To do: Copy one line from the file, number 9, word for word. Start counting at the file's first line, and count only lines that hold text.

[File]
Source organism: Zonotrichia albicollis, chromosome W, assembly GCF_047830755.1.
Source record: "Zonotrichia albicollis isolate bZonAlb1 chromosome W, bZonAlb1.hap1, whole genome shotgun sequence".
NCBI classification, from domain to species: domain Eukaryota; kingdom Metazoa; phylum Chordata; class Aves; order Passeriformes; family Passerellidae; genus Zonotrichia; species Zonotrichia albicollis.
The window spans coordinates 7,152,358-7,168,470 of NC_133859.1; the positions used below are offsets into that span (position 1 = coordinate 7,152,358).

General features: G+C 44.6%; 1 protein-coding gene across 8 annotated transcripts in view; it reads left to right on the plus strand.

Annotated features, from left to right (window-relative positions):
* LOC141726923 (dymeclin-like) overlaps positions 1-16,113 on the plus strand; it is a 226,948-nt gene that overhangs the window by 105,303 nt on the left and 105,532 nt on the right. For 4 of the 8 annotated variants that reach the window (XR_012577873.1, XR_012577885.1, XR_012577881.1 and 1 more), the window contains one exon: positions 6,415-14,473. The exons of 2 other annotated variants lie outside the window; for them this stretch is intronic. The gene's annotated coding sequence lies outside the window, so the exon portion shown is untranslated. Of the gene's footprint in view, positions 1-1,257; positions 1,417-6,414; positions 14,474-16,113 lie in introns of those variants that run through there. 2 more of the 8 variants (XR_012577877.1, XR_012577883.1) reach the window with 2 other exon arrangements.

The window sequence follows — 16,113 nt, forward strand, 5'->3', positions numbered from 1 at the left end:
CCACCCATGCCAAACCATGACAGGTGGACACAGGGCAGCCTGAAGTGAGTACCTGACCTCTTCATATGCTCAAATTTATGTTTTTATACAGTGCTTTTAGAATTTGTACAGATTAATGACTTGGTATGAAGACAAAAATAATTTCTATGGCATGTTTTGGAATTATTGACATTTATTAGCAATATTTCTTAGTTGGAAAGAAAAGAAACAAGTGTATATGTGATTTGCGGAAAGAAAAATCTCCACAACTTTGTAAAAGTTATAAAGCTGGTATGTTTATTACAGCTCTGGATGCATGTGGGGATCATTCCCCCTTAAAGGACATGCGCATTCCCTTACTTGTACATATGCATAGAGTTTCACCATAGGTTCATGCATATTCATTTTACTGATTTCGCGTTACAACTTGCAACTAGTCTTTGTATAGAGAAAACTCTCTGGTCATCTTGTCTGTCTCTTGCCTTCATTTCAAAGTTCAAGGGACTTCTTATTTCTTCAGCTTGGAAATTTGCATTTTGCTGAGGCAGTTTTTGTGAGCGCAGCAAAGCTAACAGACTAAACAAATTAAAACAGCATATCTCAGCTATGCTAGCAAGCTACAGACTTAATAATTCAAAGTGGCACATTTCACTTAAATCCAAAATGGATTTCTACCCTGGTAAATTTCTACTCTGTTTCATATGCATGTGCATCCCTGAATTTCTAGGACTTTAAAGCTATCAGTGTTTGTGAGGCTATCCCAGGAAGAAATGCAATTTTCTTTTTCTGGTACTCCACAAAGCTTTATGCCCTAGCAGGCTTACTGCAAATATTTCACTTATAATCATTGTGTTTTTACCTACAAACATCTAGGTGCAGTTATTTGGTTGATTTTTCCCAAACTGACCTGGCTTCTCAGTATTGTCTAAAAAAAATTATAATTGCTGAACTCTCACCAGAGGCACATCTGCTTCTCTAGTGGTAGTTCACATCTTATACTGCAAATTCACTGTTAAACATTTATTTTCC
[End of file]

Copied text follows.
CCACCCATGCCAAACCATGACAGGTGGACACAGGGCAGCCTGAAGTGAGTACCTGACCTCTTCATATGCTCAAATTTATGTTTTTATACAGTGCTTTTAGAATTTGTACAGATTAATGACTTGGTATGAAGACAAAAATAATTTCTATGGCATGTTTTGGAATTATTGACATTTATTAGCAATATTTCTTAGTTGGAAAGAAAAGAAACAAGTGTATATGTGATTTGCGGAAAGAAAAATCTCCACAACTTTGTAAAAGTTATAAAGCTGGTATGTTTATTACAGCTCTGGATGCATGTGGGGATCATTCCCCCTTAAAGGACATGCGCATTCCCTTACTTGTACATATGCATAGAGTTTCACCATAGGTTCATGCATATTCATTTTACTGATTTCGCGTTACAACTTGCAACTAGTCTTTGTATAGAGAAAACTCTCTGGTCATCTTGTCTGTCTCTTGCCTTCATTTCAAAGTTCAAGGGACTTCTTATTTCTTCAGCTTGGAAATTTGCATTTTGCTGAGGCAGTTTTTGTGAGCGCAGCAAAGCTAACAGACTAAACAAATTAAAACAGCATATCTCAGCTATGCTAGCAAGCTACAGACTTAATAATTCAAAGTGGCACATTTCACTTAAATCCAAAATGGATTTCTACCCTGGTAAATTTCTACTCTGTTTCATATGCATGTGCATCCCTGAATTTCTAGGACTTTAAAGCTATCAGTGTTTGTGAGGCTATCCCAGGAAGAAATGCAATTTTCTTTTTCTGGTACTCCACAAAGCTTTATGCCCTAGCAGGCTTACTGCAAATATTTCACTTATAATCATTGTGTTTTTACCTACAAACATCTAGGTGCAGTTATTTGGTTGATTTTTCCCAAACTGACCTGGCTTCTCAGTATTGTCTAAAAAAAATTATAATTGCTGAACTCTCACCAGAGGCACATCTGCTTCTCTAGTGGTAGTTCACATCTTATACTGCAAATTCACTGTTAAACATTTATTTTCC